law-garnishment | execution collection of judgment | post-judgment remedies
Standard of Review on Appeal: We review a trial court’s ruling on a motion to dissolve a writ of
garnishment for abuse of discretion. See Gen. Elec. Capital Corp. v. ICO, Inc., 230 S.W.3d 702, 705 (Tex.
App.—Houston [14th Dist.] 2007, pet. denied)
Procedure to Obtain a Writ of Garnishment
Because garnishment is a purely statutory procedure that affords a harsh remedy, “garnishment proceedings
cannot be sustained unless they strictly conform to the statutory requirements and related rules.” Walnut
Equip. Leasing Co. v. J-V Dirt & Loam, a Div. of J-V Marble Mfg., Inc., 907 S.W.2d 912, 915 (Tex. App.—
Austin 1995, writ denied). Accordingly, “[t]he garnishor must strictly comply with the requirement that it serve
the debtor, and its failure to comply is not a mere irregularity.” Id.
A garnishment application “shall comply with all statutory requirements and shall state the grounds for issuing
the writ and the specific facts relied upon by the plaintiff to warrant the required findings by the court.” Tex.
R. Civ. P. 658 (emphasis added). The “statutory requirements” to which rule 658 refers vary depending on
the circumstances under which the writ is sought. The circumstances allowing for the issuance of a writ of
garnishment—three in all—are established by Texas Civil Practice and Remedies Code section 63.001:
(1) an original attachment has been issued;
(2) a plaintiff sues for a debt and makes an affidavit stating that:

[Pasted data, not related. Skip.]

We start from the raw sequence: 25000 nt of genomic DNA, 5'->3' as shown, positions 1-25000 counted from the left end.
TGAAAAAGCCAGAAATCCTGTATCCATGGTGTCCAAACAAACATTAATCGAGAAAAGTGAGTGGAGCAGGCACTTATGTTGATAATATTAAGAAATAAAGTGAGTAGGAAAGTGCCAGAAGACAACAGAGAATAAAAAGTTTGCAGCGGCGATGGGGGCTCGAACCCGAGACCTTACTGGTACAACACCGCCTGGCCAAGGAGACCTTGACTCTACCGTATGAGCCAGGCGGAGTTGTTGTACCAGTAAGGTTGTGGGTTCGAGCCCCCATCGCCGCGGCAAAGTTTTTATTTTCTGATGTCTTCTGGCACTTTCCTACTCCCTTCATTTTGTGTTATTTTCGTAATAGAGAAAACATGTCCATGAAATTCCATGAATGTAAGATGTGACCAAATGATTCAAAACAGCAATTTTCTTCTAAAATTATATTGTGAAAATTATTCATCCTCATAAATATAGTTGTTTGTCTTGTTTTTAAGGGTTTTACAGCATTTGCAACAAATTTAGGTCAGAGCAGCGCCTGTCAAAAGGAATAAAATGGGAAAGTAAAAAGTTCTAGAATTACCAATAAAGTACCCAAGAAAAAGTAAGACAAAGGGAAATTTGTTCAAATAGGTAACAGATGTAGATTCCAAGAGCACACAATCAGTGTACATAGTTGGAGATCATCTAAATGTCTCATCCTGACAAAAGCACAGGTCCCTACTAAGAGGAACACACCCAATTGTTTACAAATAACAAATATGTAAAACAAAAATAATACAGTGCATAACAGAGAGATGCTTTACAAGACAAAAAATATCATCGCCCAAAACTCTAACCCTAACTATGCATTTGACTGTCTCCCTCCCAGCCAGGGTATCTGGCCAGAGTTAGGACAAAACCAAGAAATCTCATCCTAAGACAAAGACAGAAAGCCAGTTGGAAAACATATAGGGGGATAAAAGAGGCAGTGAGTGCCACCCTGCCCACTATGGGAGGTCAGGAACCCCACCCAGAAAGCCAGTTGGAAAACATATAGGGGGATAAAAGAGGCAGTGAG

(A) the debt is just, due, and unpaid;
(B) within the plaintiff’s knowledge, the defendant does not possess property in Texas subject to execution
sufficient to satisfy the debt; and
(C) the garnishment is not sought to injure the defendant or the garnishee; or
(3) a plaintiff has a valid, subsisting judgment and makes an affidavit stating that, within the plaintiff’s
knowledge, the defendant does not possess property in Texas subject to execution sufficient to satisfy the
Tex. Civ. Prac. & Rem. Code Ann. § 63.001 (Vernon 2008).
Subsection (2) of section 63.001 applies to pre-judgment writs of garnishment. See id. § 63.001(2) (“a
plaintiff sues for a debt” and “the debt is just, due, and unpaid”). In contrast, subsection (3) plainly applies to
post-judgment garnishment. See id. § 63.001(3) (“a plaintiff has a valid, subsisting judgment”); see also
Hudler-Tye Constr., Inc. v. Pettijohn & Pettijohn Plumbing, Inc., 632 S.W.2d 219, 221 (Tex. App.—Fort Worth
1982, no writ) (“The statutory requirements for post-judgment garnishment writs, contained in [the
predecessor to section 63.001(3)] . . . .”).
Accordingly, an application for a pre-judgment writ of garnishment (and its supporting affidavit) will
necessarily contain some different recitations from those in an application for a post-judgment writ of
garnishment (and its supporting affidavit). See Metroplex Factors, Inc. v. First Nat’l Bank, Bridgeport, 610 S.
W.2d 862, 866 (Tex. Civ. App.—Fort Worth 1980, writ ref’d n.r.e.) (considering predecessors to section
63.001(2) and (3), both of which were worded substantially the same as their current counterparts; holding
that predecessor to section 63.001(3) applied to post-judgment garnishment proceedings, whereas
predecessor to section 63.001(2) did not; indicating that post-judgment-garnishment affidavit that tracked
requirements of 63.001(3), but not those of 63.001(2), would thus have been sufficient had it not been
defective for totally independent reason).
SIMULIS LLC v. G.E. Electric Corp (Tex.App.- Houston [1st Dist.] Nov. 26, 2008)(Taft)
(garnishment of payroll funds approved)
AFFIRM TC JUDGMENT: Opinion by JusticeTim Taft
Before Justices Taft, Keyes and Alcala
01-06-01041-CV SIMULIS, L.L.C. v. General Electric Corporation and Amegy Bank of Texas
Appeal from 270th District Court of Harris County
Trial Court Judge: Hon. Brent Gamble
GARNISHMENT: STANDARD OF REVIEW ON APPEAL
The court of appeals reviews a trial court’s ruling on a motion to dissolve a writ of garnishment for abuse of
discretion. See Gen. Elec. Capital Corp. v. ICO, Inc., 230 S.W.3d 702, 705 (Tex. App.—Houston [14th Dist.]